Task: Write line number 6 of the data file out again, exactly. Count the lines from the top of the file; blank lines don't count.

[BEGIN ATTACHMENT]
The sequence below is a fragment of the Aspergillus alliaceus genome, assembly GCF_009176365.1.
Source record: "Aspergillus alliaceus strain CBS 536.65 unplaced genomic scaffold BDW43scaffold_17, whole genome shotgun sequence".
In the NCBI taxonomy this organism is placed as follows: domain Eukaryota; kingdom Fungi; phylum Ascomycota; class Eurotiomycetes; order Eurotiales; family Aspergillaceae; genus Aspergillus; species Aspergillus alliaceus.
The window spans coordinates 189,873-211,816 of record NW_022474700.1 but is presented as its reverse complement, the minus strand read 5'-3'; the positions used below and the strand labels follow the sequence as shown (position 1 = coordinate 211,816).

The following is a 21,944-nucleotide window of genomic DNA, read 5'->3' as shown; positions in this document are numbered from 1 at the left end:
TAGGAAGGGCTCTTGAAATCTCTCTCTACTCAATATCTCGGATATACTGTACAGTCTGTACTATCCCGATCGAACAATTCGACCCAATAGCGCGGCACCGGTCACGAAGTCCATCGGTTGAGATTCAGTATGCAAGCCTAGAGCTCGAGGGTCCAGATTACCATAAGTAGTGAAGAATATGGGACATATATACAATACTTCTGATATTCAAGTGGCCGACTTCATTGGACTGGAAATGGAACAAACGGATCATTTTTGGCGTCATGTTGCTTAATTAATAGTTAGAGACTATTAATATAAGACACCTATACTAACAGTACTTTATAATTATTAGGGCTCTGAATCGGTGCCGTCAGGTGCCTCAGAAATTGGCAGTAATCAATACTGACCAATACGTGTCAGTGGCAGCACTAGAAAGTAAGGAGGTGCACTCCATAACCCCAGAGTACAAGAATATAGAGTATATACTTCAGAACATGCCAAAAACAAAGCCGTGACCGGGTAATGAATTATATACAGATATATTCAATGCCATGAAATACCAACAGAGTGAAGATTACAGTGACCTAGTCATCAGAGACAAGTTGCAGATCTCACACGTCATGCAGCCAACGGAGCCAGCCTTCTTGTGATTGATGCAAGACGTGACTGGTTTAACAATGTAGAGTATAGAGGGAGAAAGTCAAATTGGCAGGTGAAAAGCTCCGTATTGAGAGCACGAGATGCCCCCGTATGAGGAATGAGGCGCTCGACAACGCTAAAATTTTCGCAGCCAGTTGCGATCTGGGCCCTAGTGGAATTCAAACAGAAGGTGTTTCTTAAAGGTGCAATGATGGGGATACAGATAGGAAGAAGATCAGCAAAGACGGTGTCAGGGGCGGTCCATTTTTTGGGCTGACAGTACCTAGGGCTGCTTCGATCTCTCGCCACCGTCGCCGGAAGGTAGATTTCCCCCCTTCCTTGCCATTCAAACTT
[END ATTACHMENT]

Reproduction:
TAGGAAGGGCTCTTGAAATCTCTCTCTACTCAATATCTCGGATATACTGTACAGTCTGTACTATCCCGATCGAACAATTCGACCCAATAGCGCGGCACCGGTCACGAAGTCCATCGGTTGAGATTCAGTATGCAAGCCTAGAGCTCGAGGGTCCAGATTACCATAAGTAGTGAAGAATATGGGACATATATACAATACTTCTGATATTCAAGTGGCCGACTTCATTGGACTGGAAATGGAACAAACGGATCATTTTTGGCGTCATGTTGCTTAATTAATAGTTAGAGACTATTAATATAAGACACCTATACTAACAGTACTTTATAATTATTAGGGCTCTGAATCGGTGCCGTCAGGTGCCTCAGAAATTGGCAGTAATCAATACTGACCAATACGTGTCAGTGGCAGCACTAGAAAGTAAGGAGGTGCACTCCATAACCCCAGAGTACAAGAATATAGAGTATATACTTCAGAACATGCCAAAAACAAAGCCGTGACCGGGTAATGAATTATATACAGATATATTCAATGCCATGAAATACCAACAGAGTGAAGATTACAGTGACCTAGTCATCAGAGACAAGTTGCAGATCTCACACGTCATGCAGCCAACGGAGCCAGCCTTCTTGTGATTGATGCAAGACGTGACTGGTTTAACAATGTAGAGTATAGAGGGAGAAAGTCAAATTGGCAGGTGAAAAGCTCCGTATTGAGAGCACGAGATGCCCCCGTATGAGGAATGAGGCGCTCGACAACGCTAAAATTTTCGCAGCCAGTTGCGATCTGGGCCCTAGTGGAATTCAAACAGAAGGTGTTTCTTAAAGGTGCAATGATGGGGATACAGATAGGAAGAAGATCAGCAAAGACGGTGTCAGGGGCGGTCCATTTTTTGGGCTGACAGTACCTAGGGCTGCTTCGATCTCTCGCCACCGTCGCCGGAAGGTAGATTTCCCCCCTTCCTTGCCATTCAAACTT